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3 ways to avoid probate when drafting an estate plan

On Behalf of | Aug 28, 2019 | Uncategorized |

Creating an estate plan is something Illinois residents should focus on, especially when there is a business involved. Having a plan in place for how your assets, debts and business divide upon your death may stop infighting between heirs.

Drafting an estate plan requires intense thought and an eye toward how you want to pass your legacy on to your family. One thing you can do to make the aftermath of your death easier on them is to create a plan that avoids the probate process, if possible. These three tools may help keep your heirs from having to endure the sometimes-lengthy probate route.

1. Create living trusts

Trusts prove crucial in seamlessly passing items after death. They do not necessitate probate, making them a top choice for estate planning. When planning your estate, you may establish a living trust for property, assets, cash and even your business. You would add a trustee to administer the trust after your death. You then transfer anything into the trust for the benefit of yourself and the trustee. After death, the trustee becomes the automatic owner of the property and can go about carrying on the rest of your wishes.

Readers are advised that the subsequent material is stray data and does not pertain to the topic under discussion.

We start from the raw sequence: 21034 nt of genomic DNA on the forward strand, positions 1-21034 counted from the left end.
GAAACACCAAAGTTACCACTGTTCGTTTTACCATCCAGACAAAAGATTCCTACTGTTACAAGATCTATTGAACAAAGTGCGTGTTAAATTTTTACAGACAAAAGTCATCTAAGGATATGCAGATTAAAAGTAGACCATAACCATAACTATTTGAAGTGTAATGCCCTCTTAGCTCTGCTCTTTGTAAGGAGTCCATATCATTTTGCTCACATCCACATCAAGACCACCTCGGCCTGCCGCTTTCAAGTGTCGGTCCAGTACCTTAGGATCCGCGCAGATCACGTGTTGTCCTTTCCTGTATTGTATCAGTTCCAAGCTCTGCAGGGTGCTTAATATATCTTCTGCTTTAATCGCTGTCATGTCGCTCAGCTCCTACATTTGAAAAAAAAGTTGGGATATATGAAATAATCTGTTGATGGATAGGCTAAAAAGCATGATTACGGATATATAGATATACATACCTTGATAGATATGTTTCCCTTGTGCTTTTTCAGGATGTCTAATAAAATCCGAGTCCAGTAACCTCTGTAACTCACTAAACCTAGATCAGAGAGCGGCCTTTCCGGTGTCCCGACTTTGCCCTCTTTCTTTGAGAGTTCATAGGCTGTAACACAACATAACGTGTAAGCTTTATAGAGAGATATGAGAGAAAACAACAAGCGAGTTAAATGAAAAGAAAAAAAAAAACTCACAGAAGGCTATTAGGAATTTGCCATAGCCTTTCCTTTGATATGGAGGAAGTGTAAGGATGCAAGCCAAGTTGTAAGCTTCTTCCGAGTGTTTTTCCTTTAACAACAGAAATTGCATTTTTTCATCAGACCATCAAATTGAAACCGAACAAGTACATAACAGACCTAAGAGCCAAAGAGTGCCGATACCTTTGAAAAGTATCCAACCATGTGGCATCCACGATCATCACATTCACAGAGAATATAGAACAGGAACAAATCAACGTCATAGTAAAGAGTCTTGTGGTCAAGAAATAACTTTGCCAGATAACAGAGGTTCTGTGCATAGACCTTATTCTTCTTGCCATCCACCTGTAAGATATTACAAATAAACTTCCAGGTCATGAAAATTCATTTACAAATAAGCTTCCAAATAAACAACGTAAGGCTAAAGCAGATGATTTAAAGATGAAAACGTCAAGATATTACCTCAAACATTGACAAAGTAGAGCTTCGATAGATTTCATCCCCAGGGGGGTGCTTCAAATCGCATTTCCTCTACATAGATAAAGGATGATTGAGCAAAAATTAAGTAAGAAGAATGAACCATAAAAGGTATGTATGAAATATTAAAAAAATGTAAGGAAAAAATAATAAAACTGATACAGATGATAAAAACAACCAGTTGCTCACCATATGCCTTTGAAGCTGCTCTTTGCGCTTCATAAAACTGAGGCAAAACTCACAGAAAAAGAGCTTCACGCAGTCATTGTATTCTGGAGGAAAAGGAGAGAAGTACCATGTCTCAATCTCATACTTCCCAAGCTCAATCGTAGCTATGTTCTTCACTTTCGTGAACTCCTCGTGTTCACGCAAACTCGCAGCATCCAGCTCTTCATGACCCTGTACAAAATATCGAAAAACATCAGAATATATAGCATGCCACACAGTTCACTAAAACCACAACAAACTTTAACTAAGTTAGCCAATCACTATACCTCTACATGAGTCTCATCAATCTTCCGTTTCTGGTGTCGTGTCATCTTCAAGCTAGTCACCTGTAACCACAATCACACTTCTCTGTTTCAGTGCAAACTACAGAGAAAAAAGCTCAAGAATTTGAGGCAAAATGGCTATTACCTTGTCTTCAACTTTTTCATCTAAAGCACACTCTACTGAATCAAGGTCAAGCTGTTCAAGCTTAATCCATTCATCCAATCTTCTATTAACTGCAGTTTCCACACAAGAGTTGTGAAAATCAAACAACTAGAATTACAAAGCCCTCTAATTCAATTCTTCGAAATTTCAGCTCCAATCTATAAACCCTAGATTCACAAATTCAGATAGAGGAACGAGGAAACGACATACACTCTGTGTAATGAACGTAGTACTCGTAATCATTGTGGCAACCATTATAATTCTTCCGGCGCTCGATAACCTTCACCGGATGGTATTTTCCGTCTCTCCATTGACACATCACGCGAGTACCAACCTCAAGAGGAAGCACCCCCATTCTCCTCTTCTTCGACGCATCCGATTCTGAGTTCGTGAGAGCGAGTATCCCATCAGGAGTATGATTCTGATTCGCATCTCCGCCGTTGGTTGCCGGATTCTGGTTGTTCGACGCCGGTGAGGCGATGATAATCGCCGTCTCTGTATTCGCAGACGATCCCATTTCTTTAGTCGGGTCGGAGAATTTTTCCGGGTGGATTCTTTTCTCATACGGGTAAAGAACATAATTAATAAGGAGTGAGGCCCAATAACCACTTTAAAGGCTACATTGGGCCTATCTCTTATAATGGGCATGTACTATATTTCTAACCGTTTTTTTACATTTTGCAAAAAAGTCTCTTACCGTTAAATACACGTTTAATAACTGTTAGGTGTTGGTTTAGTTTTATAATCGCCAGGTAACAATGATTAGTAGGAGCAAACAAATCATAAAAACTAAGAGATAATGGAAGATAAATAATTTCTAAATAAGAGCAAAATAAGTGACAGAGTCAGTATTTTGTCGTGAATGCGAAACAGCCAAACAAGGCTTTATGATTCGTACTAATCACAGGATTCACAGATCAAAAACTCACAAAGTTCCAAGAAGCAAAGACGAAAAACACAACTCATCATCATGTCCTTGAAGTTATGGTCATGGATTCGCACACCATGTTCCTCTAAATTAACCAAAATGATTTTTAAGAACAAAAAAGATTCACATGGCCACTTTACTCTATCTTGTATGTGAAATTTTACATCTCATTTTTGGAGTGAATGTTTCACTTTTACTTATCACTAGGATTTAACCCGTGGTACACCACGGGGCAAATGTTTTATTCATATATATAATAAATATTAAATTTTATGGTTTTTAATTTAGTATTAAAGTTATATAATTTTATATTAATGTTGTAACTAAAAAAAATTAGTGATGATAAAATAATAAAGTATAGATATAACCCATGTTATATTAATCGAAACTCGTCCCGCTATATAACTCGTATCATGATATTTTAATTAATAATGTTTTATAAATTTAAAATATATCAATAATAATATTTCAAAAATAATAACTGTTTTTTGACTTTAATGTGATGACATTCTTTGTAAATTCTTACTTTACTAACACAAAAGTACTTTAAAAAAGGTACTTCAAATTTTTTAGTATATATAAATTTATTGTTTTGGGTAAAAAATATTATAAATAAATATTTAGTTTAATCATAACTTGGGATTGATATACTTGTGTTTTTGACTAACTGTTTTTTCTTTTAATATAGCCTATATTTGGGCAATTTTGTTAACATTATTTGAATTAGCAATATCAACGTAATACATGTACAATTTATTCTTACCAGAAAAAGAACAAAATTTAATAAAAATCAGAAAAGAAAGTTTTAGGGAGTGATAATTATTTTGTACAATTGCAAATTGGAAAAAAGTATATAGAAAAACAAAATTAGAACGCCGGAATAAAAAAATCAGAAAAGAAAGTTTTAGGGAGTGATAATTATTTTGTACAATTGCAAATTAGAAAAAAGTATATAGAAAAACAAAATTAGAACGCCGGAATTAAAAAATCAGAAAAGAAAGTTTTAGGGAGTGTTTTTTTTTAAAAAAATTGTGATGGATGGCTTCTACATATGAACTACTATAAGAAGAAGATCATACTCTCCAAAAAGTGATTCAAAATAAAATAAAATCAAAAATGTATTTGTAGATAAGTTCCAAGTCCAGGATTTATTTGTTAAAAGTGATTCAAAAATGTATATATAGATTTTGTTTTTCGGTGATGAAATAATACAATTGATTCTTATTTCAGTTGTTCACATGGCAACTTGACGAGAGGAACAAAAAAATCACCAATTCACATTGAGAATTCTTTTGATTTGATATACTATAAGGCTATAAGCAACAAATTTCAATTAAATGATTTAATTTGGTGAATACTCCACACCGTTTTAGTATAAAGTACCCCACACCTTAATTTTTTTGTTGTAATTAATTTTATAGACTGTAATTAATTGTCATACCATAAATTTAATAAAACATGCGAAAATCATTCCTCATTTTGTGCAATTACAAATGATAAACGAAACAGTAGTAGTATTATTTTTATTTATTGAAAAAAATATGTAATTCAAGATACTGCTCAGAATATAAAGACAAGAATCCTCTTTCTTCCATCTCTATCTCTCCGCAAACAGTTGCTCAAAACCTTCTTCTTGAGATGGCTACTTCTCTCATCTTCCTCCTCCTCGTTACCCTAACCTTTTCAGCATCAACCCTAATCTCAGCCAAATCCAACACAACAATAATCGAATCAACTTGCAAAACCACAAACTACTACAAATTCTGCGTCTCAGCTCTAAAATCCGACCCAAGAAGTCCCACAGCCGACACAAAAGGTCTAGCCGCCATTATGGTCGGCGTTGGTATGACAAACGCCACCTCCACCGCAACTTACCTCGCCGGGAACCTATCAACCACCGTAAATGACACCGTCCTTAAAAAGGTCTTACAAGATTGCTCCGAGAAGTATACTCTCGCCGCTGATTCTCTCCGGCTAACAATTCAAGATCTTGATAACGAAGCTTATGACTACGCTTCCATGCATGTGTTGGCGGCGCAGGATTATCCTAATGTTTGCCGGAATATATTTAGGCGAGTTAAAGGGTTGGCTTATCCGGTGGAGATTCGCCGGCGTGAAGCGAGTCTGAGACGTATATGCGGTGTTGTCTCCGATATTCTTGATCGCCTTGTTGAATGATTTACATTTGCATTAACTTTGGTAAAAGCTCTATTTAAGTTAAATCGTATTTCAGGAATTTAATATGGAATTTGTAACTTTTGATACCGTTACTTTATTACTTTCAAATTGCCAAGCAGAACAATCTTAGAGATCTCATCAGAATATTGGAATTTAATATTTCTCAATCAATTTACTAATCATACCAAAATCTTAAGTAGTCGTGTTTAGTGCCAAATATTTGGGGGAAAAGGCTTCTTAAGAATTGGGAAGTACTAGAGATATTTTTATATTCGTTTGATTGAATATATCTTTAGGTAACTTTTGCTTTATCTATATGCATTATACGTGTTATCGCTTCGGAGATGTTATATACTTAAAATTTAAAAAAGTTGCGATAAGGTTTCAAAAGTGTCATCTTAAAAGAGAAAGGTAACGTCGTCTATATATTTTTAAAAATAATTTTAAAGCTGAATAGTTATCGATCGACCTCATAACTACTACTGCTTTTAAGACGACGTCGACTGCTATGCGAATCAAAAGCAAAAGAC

2. Make bank accounts payable on death

When taking care of a bank account, you can add a payable-on-death designation. This notation requires you to name an individual or a trust to become the recipient of anything in that account upon your death. This helps cut through the red tape of probate and figuring out beneficiaries.

3. Designate a joint owner

During your life, you may amass property and assets held in your name, such as a home, business or accounts. By adding a joint owner to these items, that person becomes the sole holder after your death. Instead of having to wait for probate to clear up, these items remain in the possession of the person you chose to add as a co-owner.

You can take several steps to make your death easier on those you love. Getting the advice and assistance of an attorney may aid in these efforts.